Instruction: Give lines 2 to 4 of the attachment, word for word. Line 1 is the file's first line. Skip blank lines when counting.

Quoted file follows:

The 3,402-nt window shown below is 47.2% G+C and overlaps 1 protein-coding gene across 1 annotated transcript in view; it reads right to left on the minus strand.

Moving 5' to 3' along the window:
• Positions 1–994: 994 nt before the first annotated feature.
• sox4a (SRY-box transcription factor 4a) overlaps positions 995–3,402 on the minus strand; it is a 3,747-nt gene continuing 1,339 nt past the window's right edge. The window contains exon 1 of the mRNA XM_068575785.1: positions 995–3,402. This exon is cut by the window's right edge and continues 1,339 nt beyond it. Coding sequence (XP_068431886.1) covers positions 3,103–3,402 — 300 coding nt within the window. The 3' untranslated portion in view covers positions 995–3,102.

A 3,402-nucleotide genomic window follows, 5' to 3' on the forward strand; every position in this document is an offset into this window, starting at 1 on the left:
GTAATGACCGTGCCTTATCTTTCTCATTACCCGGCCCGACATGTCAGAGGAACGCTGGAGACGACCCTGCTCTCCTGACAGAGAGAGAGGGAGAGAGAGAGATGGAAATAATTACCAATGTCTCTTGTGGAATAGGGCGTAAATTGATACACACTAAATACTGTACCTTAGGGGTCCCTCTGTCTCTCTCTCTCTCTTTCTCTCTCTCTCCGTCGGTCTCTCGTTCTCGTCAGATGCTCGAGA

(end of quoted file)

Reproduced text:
Moving 5' to 3' along the window:
• Positions 1–994: 994 nt before the first annotated feature.
• sox4a (SRY-box transcription factor 4a) overlaps positions 995–3,402 on the minus strand; it is a 3,747-nt gene continuing 1,339 nt past the window's right edge. The window contains exon 1 of the mRNA XM_068575785.1: positions 995–3,402. This exon is cut by the window's right edge and continues 1,339 nt beyond it. Coding sequence (XP_068431886.1) covers positions 3,103–3,402 — 300 coding nt within the window. The 3' untranslated portion in view covers positions 995–3,102.